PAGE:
creation.  Attributes are discussed in more detail in Section ''File
   Attributes''.


   The server will respond to this request with a SSH_FXP_STATUS
   message.  If a file or directory with the specified path already
   exists, an error will be returned.


   Directories can be removed using the SSH_FXP_RMDIR request, which has
   the following format:


       byte   SSH_FXP_RMDIR
       uint32 request-id
       string path [UTF-8]


   where 'request-id' is the request identifier, and 'path' specifies
   the directory to be removed.  See Section ''File Names'' for more
   information on file names.


   The server responds to this request with a SSH_FXP_STATUS message.


7.5  Retrieving File Attributes


   Very often, file attributes are automatically returned by
   SSH_FXP_READDIR.  However, sometimes there is need to specifically
   retrieve the attributes for a named file.  This can be done using the
   SSH_FXP_STAT, SSH_FXP_LSTAT and SSH_FXP_FSTAT requests.





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   SSH_FXP_STAT and SSH_FXP_LSTAT only differ in that SSH_FXP_STAT
   follows symbolic links on the server, whereas SSH_FXP_LSTAT does not
   follow symbolic links.  Both have the same format:


       byte   SSH_FXP_STAT or SSH_FXP_LSTAT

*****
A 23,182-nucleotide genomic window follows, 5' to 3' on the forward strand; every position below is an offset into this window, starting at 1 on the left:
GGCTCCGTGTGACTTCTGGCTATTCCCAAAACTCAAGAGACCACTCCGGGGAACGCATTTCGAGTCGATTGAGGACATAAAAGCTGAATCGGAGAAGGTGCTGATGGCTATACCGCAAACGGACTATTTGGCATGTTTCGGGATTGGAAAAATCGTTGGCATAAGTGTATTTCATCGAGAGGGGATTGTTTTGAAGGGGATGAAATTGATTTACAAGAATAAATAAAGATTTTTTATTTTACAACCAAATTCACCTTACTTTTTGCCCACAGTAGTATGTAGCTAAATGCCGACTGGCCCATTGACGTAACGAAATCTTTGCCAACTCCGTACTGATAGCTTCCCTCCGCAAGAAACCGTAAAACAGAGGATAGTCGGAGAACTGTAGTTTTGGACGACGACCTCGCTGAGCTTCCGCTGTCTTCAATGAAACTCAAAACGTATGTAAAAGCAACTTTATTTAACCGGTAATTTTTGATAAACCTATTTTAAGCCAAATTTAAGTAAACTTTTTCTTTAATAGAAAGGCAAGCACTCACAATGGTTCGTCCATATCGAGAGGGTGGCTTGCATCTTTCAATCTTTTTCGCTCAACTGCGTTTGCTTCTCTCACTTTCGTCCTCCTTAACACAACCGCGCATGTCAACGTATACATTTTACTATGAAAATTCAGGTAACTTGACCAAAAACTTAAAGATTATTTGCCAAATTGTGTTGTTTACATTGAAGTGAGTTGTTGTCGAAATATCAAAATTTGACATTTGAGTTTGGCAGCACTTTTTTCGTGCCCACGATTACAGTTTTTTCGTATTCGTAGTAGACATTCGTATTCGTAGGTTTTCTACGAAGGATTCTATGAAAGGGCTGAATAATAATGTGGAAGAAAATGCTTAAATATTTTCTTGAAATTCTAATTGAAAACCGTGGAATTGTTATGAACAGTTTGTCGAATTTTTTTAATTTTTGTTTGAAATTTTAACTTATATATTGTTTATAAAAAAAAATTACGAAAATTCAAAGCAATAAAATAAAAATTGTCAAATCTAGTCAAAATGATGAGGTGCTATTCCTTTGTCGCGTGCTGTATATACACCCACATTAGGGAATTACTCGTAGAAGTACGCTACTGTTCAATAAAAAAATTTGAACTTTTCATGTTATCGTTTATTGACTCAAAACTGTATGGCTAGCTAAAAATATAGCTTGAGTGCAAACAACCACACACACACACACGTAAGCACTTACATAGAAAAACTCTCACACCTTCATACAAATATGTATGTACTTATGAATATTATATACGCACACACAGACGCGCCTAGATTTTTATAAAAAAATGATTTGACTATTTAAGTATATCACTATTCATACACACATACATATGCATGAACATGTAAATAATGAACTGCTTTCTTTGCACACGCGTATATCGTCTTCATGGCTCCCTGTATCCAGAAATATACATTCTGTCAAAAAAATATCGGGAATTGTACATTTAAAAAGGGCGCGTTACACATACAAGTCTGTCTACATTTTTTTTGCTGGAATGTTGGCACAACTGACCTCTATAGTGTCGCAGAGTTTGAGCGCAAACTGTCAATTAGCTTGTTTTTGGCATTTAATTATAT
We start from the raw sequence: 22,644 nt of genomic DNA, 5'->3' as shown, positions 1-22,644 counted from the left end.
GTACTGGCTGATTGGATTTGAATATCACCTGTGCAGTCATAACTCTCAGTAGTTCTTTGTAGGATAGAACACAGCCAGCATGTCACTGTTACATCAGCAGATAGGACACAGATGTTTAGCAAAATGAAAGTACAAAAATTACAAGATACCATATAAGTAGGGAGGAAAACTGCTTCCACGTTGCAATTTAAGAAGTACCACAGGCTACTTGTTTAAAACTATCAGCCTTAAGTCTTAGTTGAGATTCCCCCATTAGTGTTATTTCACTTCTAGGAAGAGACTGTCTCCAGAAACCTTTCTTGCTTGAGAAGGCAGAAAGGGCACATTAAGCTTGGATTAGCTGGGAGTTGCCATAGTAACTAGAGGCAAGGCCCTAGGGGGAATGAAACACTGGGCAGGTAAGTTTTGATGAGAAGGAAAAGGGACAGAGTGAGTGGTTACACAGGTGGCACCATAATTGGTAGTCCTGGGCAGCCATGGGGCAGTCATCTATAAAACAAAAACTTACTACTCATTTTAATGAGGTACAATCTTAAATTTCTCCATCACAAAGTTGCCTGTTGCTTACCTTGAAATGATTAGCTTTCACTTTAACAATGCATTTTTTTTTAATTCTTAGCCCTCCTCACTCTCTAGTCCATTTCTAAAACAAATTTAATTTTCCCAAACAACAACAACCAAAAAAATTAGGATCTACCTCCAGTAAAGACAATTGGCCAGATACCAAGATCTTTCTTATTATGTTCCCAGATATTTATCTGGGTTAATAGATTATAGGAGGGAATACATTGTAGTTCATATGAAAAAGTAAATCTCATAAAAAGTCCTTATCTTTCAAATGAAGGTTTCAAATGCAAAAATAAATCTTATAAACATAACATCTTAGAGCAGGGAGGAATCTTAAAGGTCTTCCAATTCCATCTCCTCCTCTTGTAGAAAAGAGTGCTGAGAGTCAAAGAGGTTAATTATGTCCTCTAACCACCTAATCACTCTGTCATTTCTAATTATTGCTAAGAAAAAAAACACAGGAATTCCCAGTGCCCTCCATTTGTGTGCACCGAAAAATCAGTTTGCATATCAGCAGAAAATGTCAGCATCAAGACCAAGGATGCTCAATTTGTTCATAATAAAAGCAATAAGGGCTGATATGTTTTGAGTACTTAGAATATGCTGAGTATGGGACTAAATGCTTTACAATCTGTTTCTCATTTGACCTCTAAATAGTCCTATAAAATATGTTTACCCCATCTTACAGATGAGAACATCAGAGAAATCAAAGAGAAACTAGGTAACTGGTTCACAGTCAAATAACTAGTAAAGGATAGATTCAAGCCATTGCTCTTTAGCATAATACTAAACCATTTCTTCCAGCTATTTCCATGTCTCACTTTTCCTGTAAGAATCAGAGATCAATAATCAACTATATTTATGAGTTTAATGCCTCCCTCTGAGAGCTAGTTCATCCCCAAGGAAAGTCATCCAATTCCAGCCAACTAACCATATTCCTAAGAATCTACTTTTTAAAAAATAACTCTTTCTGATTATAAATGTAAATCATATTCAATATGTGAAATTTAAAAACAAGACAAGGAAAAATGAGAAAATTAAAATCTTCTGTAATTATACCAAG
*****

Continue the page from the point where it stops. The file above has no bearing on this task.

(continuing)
uint32 request-id
       string path [UTF-8]
       uint32 flags


   where 'request-id' is the request identifier, and 'path' specifies
   the file system object for which status is to be returned.  The
   server responds to this request with either SSH_FXP_ATTRS or
   SSH_FXP_STATUS.


   The flags field specify the attribute flags in which the client has
   particular interest.  This is a hint to the server.  For example,
   because retrieving owner / group and acl information can be an
   expensive operation under some operating systems, the server may
   choose not to retrieve this information unless the client expresses a
   specific interest in it.


   The client has no guarantee the server will provide all the fields
   that it has expressed an interest in.


   SSH_FXP_FSTAT differs from the others in that it returns status
   information for an open file (identified by the file handle).


       byte   SSH_FXP_FSTAT
       uint32 request-id
       string handle
       uint32 flags


   where 'request-id' is the request identifier and 'handle' is a file
   handle returned by SSH_FXP_OPEN.  The server responds to this request
   with SSH_FXP_ATTRS or SSH_FXP_STATUS.


7.6  Setting File Attributes


   File attributes may be modified using the SSH_FXP_SETSTAT and
   SSH_FXP_FSETSTAT requests.


       byte   SSH_FXP_SETSTAT
       uint32 request-id
       string path [UTF-8]
       ATTRS  attrs







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       byte   SSH_FXP_FSETSTAT
       uint32 request-id
       string handle
       ATTRS  attrs


   request-id
      The request identifier to be returned as part of the response.


   path
      The file system object (e.g.  file or directory) whose attributes
      are to be modified.  If this object does not exist, or the user
      does not have sufficient access to write the attributes, the
      request MUST fail.


   handle